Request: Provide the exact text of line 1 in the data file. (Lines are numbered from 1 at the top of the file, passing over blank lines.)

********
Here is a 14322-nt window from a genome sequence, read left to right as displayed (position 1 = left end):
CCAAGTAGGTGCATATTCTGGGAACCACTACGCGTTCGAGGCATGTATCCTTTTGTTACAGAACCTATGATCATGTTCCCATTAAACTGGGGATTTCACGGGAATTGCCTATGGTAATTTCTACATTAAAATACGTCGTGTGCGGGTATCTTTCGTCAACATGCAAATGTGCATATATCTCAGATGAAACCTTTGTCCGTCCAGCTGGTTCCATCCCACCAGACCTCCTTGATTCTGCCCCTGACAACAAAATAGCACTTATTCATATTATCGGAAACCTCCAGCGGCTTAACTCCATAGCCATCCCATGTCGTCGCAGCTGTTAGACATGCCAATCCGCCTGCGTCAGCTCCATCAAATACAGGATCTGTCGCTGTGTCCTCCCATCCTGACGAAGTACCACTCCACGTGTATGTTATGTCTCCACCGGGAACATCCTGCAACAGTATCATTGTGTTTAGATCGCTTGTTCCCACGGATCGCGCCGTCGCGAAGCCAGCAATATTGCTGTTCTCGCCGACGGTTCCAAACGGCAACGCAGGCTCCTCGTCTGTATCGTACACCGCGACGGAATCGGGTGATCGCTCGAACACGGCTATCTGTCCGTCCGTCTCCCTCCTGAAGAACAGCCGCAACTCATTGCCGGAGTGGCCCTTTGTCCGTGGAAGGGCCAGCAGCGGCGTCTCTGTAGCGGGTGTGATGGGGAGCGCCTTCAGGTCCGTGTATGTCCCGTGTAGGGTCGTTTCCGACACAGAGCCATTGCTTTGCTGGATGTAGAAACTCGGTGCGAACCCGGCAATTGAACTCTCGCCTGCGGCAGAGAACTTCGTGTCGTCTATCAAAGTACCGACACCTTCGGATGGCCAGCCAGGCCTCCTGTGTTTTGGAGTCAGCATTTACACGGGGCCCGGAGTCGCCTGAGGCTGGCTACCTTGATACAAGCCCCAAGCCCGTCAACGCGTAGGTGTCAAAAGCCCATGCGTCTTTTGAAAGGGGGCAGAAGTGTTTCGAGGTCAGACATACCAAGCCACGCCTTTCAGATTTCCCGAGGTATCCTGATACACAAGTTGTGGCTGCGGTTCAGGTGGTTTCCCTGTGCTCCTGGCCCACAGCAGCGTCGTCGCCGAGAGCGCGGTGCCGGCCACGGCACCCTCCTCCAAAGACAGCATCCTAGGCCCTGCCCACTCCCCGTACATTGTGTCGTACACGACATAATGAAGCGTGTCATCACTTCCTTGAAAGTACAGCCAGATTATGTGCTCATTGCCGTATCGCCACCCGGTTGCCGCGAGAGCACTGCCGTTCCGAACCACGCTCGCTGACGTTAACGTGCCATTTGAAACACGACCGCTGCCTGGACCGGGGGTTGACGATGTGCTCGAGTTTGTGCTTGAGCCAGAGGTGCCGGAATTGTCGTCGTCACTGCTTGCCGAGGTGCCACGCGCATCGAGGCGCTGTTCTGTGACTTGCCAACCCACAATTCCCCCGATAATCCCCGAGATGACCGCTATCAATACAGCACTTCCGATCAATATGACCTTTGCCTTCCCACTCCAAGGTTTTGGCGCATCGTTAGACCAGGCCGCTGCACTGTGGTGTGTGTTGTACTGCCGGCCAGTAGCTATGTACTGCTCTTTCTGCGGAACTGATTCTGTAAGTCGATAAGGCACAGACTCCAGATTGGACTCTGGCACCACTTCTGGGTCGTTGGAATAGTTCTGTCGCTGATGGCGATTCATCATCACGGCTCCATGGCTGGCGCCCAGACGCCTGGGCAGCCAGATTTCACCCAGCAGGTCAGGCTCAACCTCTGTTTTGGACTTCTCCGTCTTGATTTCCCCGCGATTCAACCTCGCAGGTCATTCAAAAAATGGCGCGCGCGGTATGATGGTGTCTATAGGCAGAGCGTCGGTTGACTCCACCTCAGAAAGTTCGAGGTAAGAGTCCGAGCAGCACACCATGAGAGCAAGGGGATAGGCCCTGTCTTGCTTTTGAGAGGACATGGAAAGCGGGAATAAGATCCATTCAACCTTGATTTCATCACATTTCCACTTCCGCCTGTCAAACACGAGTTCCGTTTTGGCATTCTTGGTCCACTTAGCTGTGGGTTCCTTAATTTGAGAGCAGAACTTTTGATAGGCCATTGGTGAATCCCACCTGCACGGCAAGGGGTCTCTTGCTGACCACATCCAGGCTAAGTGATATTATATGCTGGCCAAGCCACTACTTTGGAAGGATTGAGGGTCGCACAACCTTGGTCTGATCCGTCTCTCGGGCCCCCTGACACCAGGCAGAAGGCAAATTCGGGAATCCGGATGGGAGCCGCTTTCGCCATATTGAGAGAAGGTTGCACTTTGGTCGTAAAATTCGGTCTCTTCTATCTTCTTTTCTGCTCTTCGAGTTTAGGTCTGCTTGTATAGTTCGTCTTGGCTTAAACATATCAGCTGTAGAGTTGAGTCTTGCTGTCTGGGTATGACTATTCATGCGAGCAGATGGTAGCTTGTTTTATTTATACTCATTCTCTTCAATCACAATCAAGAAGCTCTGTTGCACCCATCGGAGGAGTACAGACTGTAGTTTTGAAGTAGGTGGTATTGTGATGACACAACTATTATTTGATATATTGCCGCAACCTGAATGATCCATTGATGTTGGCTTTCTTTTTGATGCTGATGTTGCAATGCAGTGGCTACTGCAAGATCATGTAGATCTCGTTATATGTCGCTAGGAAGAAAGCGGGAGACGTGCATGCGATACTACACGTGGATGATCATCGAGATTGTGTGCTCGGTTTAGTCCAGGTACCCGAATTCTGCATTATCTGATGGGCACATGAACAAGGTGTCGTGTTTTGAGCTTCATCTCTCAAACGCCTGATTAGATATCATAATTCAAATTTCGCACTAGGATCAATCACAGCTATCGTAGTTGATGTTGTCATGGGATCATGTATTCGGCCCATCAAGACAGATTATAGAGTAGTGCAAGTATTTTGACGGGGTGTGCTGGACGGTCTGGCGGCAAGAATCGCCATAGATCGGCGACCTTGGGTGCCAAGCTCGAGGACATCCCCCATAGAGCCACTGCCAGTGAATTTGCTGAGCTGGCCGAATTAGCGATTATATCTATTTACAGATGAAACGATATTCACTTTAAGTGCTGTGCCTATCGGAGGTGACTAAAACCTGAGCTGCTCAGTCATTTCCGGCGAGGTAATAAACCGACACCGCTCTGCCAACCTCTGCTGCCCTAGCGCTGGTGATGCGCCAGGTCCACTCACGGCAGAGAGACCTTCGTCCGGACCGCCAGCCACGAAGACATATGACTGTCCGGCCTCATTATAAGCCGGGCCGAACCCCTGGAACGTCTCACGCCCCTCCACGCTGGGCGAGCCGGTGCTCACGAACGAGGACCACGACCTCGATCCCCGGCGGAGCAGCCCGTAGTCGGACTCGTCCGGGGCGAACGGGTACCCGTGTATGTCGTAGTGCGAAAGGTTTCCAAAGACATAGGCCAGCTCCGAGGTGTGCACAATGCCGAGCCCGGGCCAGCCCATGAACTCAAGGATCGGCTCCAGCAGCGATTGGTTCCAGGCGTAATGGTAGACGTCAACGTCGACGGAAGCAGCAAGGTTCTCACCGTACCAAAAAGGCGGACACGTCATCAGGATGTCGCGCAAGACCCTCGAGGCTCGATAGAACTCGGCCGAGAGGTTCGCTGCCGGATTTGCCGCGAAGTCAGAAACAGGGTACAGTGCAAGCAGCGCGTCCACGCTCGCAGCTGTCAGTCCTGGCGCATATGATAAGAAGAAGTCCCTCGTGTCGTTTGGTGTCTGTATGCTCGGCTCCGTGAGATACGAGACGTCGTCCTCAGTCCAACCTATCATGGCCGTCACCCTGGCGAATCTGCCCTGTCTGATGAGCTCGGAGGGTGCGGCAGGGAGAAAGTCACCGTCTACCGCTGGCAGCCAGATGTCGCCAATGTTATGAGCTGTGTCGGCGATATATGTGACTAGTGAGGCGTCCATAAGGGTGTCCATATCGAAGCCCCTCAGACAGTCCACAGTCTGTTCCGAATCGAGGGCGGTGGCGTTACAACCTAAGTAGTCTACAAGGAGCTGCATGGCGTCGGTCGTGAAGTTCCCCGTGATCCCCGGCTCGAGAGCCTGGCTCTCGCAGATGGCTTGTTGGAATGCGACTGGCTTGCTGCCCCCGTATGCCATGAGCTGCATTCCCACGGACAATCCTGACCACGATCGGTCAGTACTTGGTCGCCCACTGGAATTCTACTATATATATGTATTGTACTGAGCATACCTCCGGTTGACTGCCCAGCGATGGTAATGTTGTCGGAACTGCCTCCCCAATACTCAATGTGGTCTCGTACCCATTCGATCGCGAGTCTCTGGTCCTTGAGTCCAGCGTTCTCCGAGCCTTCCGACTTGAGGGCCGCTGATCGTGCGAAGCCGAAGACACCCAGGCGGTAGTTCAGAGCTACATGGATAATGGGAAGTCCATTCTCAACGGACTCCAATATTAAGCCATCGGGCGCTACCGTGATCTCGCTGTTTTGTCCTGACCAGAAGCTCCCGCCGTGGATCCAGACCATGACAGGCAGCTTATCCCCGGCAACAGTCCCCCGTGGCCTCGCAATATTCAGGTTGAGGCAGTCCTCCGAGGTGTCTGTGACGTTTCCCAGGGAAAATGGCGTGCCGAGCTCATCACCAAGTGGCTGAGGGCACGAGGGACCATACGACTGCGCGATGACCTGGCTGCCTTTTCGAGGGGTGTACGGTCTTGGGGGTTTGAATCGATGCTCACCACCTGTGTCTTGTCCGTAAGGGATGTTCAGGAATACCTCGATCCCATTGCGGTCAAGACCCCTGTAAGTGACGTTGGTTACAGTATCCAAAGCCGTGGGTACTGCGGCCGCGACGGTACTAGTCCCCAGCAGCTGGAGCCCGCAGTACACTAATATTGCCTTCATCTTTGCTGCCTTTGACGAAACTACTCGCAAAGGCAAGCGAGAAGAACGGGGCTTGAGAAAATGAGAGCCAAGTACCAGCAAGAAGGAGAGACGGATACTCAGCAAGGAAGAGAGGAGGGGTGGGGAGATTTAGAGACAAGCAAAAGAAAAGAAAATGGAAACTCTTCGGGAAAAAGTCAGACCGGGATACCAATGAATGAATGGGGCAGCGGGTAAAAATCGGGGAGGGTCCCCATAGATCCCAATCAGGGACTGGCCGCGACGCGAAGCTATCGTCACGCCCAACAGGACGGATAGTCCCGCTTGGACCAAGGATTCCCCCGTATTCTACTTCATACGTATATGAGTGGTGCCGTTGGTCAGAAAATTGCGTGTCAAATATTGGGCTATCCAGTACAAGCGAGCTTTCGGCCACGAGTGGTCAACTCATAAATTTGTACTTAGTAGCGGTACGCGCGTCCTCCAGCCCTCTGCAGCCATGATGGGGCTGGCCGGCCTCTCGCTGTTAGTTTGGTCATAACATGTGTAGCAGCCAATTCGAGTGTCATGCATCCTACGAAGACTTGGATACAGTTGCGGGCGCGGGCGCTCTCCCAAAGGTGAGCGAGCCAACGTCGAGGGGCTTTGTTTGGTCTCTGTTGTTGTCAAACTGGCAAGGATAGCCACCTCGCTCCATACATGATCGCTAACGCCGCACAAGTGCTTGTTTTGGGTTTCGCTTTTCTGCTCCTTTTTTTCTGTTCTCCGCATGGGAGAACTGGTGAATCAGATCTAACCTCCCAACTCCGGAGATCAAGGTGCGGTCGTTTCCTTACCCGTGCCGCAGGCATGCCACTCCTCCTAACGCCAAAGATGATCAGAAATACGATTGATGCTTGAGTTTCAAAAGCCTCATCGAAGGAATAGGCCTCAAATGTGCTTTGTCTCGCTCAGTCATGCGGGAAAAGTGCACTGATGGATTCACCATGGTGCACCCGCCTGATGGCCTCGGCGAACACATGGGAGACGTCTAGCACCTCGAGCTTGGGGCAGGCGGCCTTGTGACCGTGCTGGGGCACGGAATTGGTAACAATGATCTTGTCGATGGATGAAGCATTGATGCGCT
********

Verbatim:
Here is a 14322-nt window from a genome sequence, read left to right as displayed (position 1 = left end):